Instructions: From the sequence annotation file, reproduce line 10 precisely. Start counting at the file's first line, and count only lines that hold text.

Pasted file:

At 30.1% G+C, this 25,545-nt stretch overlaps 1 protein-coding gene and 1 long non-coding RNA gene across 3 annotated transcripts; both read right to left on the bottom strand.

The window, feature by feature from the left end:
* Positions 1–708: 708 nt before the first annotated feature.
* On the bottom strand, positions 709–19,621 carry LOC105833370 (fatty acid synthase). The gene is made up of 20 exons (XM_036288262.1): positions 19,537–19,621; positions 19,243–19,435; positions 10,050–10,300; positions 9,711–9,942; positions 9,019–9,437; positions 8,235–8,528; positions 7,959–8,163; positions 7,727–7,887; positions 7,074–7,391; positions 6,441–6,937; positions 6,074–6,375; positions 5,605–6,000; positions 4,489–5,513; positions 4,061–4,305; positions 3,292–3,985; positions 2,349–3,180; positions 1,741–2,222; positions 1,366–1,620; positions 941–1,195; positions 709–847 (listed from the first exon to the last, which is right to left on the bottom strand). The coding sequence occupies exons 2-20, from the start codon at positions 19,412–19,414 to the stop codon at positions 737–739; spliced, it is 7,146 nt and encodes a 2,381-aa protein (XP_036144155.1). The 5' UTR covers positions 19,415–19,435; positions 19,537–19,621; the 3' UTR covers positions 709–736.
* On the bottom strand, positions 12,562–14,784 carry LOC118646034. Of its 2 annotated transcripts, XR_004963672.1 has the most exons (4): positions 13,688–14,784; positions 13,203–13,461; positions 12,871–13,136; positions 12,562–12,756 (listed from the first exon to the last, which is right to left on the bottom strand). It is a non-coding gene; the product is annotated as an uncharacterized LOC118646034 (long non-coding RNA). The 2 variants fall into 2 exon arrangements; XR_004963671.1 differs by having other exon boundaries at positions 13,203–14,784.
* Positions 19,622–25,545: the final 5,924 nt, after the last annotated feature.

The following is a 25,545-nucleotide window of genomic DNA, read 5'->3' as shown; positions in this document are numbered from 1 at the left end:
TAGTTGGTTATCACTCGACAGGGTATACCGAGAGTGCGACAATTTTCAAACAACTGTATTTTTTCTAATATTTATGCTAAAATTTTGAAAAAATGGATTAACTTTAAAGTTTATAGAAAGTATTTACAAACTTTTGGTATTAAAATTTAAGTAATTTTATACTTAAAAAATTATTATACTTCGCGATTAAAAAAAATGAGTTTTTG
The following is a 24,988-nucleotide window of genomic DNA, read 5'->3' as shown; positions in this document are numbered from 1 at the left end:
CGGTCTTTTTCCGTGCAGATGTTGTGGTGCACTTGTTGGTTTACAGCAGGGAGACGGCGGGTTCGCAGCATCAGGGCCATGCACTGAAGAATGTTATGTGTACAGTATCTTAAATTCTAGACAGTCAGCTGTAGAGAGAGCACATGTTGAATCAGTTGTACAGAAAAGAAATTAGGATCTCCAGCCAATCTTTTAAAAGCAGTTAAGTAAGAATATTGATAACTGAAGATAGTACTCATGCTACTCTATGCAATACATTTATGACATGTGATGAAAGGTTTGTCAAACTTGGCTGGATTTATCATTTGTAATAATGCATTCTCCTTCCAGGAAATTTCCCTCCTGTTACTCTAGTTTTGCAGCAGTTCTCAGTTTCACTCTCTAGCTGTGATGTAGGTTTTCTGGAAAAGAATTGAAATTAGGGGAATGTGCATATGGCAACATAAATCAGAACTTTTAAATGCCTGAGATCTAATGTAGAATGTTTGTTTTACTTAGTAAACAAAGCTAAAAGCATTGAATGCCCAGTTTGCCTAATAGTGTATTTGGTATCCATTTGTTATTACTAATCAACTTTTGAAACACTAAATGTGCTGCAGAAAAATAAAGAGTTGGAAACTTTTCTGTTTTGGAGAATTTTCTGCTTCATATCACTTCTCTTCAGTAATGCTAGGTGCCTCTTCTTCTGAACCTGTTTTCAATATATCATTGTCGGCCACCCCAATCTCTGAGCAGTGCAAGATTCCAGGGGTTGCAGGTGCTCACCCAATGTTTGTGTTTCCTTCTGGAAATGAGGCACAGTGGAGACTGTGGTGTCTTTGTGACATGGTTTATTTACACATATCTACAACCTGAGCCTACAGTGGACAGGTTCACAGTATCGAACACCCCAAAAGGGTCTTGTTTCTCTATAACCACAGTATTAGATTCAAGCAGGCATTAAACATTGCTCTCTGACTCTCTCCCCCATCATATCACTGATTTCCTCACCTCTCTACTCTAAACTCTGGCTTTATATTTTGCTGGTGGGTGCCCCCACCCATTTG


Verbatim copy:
CGGTCTTTTTCCGTGCAGATGTTGTGGTGCACTTGTTGGTTTACAGCAGGGAGACGGCGGGTTCGCAGCATCAGGGCCATGCACTGAAGAATGTTATGTGTACAGTATCTTAAATTCTAGACAGTCAGCTGTAGAGAGAGCACATGTTGAATCAGTTGTACAGAAAAGAAATTAGGATCTCCAGCCAATCTTTTAAAAGCAGTTAAGTAAGAATATTGATAACTGAAGATAGTACTCATGCTACTCTATGCAATACATTTATGACATGTGATGAAAGGTTTGTCAAACTTGGCTGGATTTATCATTTGTAATAATGCATTCTCCTTCCAGGAAATTTCCCTCCTGTTACTCTAGTTTTGCAGCAGTTCTCAGTTTCACTCTCTAGCTGTGATGTAGGTTTTCTGGAAAAGAATTGAAATTAGGGGAATGTGCATATGGCAACATAAATCAGAACTTTTAAATGCCTGAGATCTAATGTAGAATGTTTGTTTTACTTAGTAAACAAAGCTAAAAGCATTGAATGCCCAGTTTGCCTAATAGTGTATTTGGTATCCATTTGTTATTACTAATCAACTTTTGAAACACTAAATGTGCTGCAGAAAAATAAAGAGTTGGAAACTTTTCTGTTTTGGAGAATTTTCTGCTTCATATCACTTCTCTTCAGTAATGCTAGGTGCCTCTTCTTCTGAACCTGTTTTCAATATATCATTGTCGGCCACCCCAATCTCTGAGCAGTGCAAGATTCCAGGGGTTGCAGGTGCTCACCCAATGTTTGTGTTTCCTTCTGGAAATGAGGCACAGTGGAGACTGTGGTGTCTTTGTGACATGGTTTATTTACACATATCTACAACCTGAGCCTACAGTGGACAGGTTCACAGTATCGAACACCCCAAAAGGGTCTTGTTTCTCTATAACCACAGTATTAGATTCAAGCAGGCATTAAACATTGCTCTCTGACTCTCTCCCCCATCATATCACTGATTTCCTCACCTCTCTACTCTAAACTCTGGCTTTATATTTTGCTGGTGGGTGCCCCCACCCATTTG